Mixed amongst the comings and goings were some amazing sojourns in the UK and Europe. These experiences were formative for Anderson.  She writes of the UK:

Here was a country I thought I knew about from books and more books, from parents and grandparents and teachers. Here was the land of opportunity that our best brains had been emigrating to throughout the years and had seldom come back. The instinct to bend the knee had faded for our generation. For our forebears it had been instinctive.

 

It was “being overseas” that brought back the sense of cultural disconnection with new poignancy: “I carried Flower Fairies of the Spring, Summer, Autumn, Winter long before I could read. None of them were New Zealand fairies but then nothing ever was in the books of my childhood.” The seasons were wrong; the flora and fauna were wrong; and the people and customs were different. She remembered stories of “English children at the seaside, with pails and starfish and piers, and never a mention of our proper beaches with their big waves and buckets and pipis and kina.”

Prior to enrolling in a BA at Victoria University in 1980, Anderson had read only three New Zealand authors: Ngaio Marsh (recommended by her father), Katherine Mansfield (from school), and Janet Frame (an adult discovery). Anderson was a student again. She had supported her husband’s career, raised two sons, Jeremy and Piers, worked as a laboratory technician and taught high school science. At 53 years old, her life was her own and what she planned to do with this freedom was fill the hungry shelves of her mind with books – not just from the northern hemisphere, but from New Zealand authors such as Frank Sargeson, Denis Glover, Charles Brasch and A R D Fairburn.

The perils of being a mature student: “Who’re those two colour-coordinated old dolls down there?” commented one hip young thing. Anderson and her friend Jill Barton progressed like Siamese twins through their English degrees until they alighted on the idea of taking Bill Manhire’s creative writing course. The pair suggested the idea to Manhire and “he told us tactfully, or as tactfully as anyone could, that two students of our age might upset the demographic balance in a class of twelve.” But Manhire is the fairy godfather of this story not the wicked witch. It was his mentoring magic that helped Anderson’s career to fly. He recommended she publish her first collection of short stories and suggested the English literary agent that promoted her internationally successful The Portrait of the Artist’s Wife (1992). The colour-coordinated old doll in the front row became a distinguished author.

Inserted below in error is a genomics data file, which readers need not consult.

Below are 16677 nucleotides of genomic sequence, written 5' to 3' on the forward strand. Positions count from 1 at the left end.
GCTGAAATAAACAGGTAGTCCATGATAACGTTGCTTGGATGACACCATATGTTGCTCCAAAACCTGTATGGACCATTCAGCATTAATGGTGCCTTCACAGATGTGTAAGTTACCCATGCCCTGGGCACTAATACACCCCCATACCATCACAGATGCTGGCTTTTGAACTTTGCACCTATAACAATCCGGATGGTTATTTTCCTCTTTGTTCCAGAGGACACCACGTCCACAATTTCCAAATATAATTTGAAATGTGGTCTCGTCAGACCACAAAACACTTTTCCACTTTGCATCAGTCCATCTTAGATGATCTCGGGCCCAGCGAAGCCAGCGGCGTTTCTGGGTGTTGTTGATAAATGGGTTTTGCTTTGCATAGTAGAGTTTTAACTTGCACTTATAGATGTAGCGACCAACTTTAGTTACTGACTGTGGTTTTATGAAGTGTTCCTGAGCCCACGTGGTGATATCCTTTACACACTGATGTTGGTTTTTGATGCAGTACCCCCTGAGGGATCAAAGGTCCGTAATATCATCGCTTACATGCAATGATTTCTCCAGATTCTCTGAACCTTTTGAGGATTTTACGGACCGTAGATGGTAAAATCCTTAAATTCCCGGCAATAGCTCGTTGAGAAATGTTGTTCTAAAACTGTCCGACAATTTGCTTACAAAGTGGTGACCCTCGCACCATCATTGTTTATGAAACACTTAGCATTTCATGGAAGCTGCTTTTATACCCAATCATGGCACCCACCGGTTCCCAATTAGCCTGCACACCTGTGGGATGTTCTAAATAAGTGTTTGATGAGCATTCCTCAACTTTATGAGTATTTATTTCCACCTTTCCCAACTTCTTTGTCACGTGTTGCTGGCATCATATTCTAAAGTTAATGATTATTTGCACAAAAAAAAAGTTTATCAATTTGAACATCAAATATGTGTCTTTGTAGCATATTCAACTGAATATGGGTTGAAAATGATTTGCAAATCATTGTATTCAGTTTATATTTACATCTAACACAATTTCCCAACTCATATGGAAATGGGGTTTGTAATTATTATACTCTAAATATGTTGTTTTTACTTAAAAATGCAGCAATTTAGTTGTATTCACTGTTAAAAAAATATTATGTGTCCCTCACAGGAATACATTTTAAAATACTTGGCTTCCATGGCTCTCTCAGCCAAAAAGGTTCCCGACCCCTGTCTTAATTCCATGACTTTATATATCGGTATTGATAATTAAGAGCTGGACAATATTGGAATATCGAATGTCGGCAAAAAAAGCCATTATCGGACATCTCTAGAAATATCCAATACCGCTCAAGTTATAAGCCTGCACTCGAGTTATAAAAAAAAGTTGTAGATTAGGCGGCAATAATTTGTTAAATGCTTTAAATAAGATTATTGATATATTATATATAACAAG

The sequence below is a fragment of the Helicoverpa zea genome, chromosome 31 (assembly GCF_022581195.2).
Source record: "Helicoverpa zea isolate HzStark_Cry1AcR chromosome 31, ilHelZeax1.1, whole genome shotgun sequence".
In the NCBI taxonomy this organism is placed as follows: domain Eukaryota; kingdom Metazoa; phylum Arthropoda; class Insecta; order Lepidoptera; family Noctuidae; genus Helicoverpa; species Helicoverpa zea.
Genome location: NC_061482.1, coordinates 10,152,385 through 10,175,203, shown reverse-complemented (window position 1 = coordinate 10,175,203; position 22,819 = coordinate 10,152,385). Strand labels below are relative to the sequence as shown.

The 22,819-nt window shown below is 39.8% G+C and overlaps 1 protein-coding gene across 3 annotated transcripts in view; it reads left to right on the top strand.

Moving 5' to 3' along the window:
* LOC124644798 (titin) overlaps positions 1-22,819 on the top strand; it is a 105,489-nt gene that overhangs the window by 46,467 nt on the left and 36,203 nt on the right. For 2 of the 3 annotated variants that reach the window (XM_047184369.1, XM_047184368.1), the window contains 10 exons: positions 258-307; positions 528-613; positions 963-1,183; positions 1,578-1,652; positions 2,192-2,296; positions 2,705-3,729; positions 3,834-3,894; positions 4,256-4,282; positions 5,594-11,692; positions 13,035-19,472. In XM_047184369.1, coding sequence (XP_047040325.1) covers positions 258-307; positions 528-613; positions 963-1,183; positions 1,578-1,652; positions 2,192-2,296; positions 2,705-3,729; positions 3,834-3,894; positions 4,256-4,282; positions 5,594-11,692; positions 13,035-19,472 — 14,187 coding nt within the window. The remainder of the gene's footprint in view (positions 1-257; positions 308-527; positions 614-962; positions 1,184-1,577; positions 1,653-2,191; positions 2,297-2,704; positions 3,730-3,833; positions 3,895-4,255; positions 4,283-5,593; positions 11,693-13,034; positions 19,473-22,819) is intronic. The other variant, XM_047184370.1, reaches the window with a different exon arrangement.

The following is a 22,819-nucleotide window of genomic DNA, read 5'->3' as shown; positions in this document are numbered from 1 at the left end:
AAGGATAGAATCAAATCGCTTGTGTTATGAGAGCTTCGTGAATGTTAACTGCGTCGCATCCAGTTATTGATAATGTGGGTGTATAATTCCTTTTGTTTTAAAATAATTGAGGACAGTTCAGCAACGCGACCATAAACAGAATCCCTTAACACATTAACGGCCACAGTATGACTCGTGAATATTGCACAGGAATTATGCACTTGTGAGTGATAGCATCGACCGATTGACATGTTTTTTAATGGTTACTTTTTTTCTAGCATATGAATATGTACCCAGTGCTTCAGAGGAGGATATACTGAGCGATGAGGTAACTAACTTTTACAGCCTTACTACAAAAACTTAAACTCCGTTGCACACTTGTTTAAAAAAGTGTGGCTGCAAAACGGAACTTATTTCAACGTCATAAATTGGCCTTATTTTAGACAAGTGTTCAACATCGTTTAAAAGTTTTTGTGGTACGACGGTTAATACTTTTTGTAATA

“Recently it has occurred to me that I am old,” writes Anderson who is now stone-deaf and walks with a stick, but this is not evident in the writing of Getting There. What is though is the sense of a woman at the end of her life in conversation with the reader – in fact in places she addresses specific people from its pages. It is as if you were sitting with her in her office overlooking her life. Some memories are deep and moving like the childhood death of her brother Colin, and that of her son Jeremy, and others have the shallowness of a peripatetic travel itinerary. Many of her observations are astute and come with that “stab of recognition”, but they are made from the perspective of a life lived within the lines. When asked by a professor of philosophy to pontificate on the process of painting, Frances Hodgkins wrote to her sister Isabel: “I couldn’t tell him much more than that I painted a picture much as a hen lays an egg – that it was inevitable – which seemed to please him.” But I would have liked to hear more of how Anderson laid her golden plots and created her clever characters, and to see a little more evidence of the intimacy that obviously existed in her relationship with her husband. I enjoyed Getting There. It is not the best autobiography I have ever read, but it is certainly one of the most inspiring.

 

Joanne Drayton’s Ngaio Marsh: Her Life in Crime was reviewed in our Summer 2008 issue.

 

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Posted in Autobiography, Non-fiction and Review